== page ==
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Illustration: Lazaro Gamio/Axios

For your Tuesday radar: The 2nd Circuit Court of Appeals in New York will hear a case against Trump for blocking critics on Twitter.

Why it matters: In January, the Virginia-based 4th Circuit Court of Appeals ruled that government officials can't block constituents on social media accounts that they use for official business, based on its interpretation of the First Amendment. If the 2nd Circuit interprets the law differently, it's likely that the issue could find its way to the Supreme Court.

Yes, but: If the 2nd Circuit agrees with the 4th Circuit's interpretation of the law, it would set an important precedent on how public officials, especially the president, can use their official social media accounts.

  • It would mean that government officials' social media accounts should be treated the same way as access to physical public forums like town halls, where no one can be blocked from participating based on the content of their speech.

What they're saying: 

  • The White House has argued that the @realdonaldtrump Twitter handle, which was created before the president ran for office, is not his official @POTUS45 government handle, and thus the president has the right to block whoever he wants. 
  • The plaintiffs — i.e., those who have been blocked — argue that the White House has used the @realdonaldtrump Twitter handle for official communications and thus he shouldn't be able to block people from the account based on the views they express.

Be smart: Legal experts point to examples in the past where White House officials have declared statements from the @realdonaldtrump handle to be official statements from the president.

  • "I don’t think the government’s argument will hold up in court," said Joshua Geltzer, executive director of the Institute for Constitutional Advocacy and Protection at Georgetown Law Center.
  • "The courts have been rejecting this type of argument."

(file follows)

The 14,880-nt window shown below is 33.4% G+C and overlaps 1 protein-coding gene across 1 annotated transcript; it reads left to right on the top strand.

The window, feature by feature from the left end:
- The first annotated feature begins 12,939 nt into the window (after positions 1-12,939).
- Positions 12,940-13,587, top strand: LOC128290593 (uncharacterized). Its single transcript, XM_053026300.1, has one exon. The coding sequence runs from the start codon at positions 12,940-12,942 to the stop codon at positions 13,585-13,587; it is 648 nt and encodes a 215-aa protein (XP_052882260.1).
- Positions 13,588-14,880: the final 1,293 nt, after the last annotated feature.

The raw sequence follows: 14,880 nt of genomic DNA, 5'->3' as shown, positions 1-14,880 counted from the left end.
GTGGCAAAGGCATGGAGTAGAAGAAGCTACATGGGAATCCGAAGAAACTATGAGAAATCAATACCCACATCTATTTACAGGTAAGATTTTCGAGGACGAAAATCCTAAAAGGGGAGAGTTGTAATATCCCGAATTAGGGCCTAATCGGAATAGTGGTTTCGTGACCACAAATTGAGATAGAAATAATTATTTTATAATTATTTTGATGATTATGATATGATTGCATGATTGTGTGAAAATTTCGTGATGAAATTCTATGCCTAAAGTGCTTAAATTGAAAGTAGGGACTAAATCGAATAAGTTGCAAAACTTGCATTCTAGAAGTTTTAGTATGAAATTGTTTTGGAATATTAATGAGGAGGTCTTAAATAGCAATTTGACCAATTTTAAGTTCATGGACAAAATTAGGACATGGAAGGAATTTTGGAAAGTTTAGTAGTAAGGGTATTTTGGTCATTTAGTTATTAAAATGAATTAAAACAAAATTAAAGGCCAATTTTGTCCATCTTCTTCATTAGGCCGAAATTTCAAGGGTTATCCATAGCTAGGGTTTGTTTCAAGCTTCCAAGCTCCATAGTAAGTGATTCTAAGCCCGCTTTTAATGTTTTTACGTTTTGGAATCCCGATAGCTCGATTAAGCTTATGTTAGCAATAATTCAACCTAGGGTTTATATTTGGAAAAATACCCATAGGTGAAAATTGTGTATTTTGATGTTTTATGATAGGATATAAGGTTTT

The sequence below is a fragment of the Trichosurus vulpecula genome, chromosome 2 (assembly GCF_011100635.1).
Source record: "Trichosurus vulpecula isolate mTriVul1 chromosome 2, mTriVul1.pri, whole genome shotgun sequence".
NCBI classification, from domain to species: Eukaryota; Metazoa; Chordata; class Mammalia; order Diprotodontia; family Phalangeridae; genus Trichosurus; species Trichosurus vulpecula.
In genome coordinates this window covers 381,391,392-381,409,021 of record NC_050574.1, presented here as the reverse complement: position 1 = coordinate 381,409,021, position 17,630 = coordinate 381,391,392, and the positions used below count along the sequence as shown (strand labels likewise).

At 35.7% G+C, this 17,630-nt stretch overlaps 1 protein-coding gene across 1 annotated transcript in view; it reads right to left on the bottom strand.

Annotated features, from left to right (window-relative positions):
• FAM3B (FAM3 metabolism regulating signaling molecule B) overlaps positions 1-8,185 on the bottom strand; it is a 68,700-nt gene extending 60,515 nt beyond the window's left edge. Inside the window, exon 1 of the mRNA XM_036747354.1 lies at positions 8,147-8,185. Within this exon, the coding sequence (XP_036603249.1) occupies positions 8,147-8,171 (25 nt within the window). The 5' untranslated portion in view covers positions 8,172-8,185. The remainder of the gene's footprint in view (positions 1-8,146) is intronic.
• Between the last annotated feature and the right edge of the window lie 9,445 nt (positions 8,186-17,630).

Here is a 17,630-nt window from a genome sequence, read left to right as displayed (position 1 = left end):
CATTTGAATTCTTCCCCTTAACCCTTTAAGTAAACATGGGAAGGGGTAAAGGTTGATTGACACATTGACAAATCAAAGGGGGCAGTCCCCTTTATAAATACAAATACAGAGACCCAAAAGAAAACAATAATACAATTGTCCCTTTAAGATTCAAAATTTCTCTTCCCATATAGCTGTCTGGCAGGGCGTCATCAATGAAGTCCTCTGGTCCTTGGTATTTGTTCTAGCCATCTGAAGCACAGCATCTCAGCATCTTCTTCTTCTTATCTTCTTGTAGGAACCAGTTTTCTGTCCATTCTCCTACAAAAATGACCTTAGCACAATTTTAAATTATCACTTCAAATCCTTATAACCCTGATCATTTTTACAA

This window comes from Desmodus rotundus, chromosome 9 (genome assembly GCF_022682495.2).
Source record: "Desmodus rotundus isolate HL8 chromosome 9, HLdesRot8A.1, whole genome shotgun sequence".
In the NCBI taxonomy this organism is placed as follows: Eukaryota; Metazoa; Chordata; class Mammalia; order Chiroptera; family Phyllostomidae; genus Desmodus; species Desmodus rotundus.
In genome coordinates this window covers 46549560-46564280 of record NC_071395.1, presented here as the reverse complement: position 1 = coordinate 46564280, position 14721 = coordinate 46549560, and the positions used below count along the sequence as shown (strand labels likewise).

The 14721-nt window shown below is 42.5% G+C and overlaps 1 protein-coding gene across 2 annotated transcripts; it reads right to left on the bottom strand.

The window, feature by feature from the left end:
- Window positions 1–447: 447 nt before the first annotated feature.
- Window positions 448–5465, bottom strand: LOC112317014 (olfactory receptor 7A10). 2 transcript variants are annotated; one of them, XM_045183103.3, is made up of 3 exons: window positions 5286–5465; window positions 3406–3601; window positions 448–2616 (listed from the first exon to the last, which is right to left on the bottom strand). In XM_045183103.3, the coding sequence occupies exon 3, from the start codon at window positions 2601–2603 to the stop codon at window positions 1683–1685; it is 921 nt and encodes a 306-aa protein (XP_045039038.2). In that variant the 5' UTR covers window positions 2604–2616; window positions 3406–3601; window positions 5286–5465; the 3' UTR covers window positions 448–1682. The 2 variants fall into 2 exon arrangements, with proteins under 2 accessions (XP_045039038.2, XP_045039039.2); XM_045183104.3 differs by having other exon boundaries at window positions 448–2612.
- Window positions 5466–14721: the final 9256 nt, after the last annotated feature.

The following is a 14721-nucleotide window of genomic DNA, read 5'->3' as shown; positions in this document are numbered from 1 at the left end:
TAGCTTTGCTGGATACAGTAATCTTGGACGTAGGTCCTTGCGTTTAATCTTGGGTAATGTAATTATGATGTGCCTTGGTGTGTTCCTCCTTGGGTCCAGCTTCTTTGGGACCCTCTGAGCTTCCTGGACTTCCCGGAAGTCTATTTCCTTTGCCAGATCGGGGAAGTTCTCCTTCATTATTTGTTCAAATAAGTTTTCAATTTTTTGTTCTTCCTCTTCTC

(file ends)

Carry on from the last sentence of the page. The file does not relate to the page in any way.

The bottom line: Trump's prolific use of social media use is testing the legal limits of the First Amendment. 

Go deeper

Cuomo: "No way I resign" after sexual harassment accusations

Cuomo at a Feb. 24 press conference. Photo: Seth Wenig/pool/AFP via Getty Images

New York Gov. Andrew Cuomo (D) was defiant on Sunday, stating again that he would not resign even as more former aides have come forward with allegations of sexual harassment and inappropriate behavior.

The big picture: Cuomo has denied all sexual harassment allegations against him and said that he "never inappropriately touched anybody." He acknowledged in a statement that "some of the things I have said have been misinterpreted as an unwanted flirtation." Some of the calls for Cuomo to resign have come from within the Democratic party.

N.Y. Times faces culture clashes as business booms

Illustration: Sarah Grillo/Axios

New York Times columnist David Brooks' resignation from a paid gig at a think tank on Saturday is the latest in a flurry of scandals that America's biggest and most successful newspaper company has endured in the past year.

Driving the news: Brooks resigned from the Aspen Institute following a BuzzFeed News investigation that uncovered conflicts of interest between his reporting and money he accepted from corporate donors for a project called "Weave" that he worked on at the nonprofit.

America rebalances its post-Trump news diet

Illustration: Annelise Capossela/Axios

Nearly halfway through President Biden's first 100 days, data shows that Americans are learning to wean themselves off of news — and especially politics.

Why it matters: The departure of former President Trump's once-ubiquitous presence in the news cycle has reoriented the country's attention.